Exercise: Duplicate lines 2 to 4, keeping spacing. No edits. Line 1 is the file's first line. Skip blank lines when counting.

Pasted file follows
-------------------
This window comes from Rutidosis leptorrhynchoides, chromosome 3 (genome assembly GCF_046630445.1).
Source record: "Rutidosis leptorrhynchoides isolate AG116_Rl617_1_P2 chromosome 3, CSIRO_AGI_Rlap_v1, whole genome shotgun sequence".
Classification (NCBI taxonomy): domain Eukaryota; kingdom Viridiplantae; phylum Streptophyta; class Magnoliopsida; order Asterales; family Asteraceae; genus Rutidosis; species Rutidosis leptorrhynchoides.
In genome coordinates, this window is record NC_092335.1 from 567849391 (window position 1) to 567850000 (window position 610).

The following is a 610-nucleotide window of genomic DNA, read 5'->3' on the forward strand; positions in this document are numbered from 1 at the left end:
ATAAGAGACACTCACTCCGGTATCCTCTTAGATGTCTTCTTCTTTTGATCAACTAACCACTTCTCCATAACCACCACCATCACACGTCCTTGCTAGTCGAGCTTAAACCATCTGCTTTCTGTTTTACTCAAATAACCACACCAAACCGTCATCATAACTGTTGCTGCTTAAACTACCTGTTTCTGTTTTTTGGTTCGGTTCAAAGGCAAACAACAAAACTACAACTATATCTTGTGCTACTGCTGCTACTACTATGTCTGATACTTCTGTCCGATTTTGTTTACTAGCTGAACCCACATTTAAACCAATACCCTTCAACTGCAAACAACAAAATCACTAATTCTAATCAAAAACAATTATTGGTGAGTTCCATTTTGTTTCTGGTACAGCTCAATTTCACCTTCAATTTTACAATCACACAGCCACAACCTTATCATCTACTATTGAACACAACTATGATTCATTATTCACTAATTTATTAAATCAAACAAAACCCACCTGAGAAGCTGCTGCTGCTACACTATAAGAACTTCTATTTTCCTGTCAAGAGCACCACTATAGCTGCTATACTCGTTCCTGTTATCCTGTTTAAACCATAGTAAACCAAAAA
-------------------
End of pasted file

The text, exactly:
Source record: "Rutidosis leptorrhynchoides isolate AG116_Rl617_1_P2 chromosome 3, CSIRO_AGI_Rlap_v1, whole genome shotgun sequence".
Classification (NCBI taxonomy): domain Eukaryota; kingdom Viridiplantae; phylum Streptophyta; class Magnoliopsida; order Asterales; family Asteraceae; genus Rutidosis; species Rutidosis leptorrhynchoides.
In genome coordinates, this window is record NC_092335.1 from 567849391 (window position 1) to 567850000 (window position 610).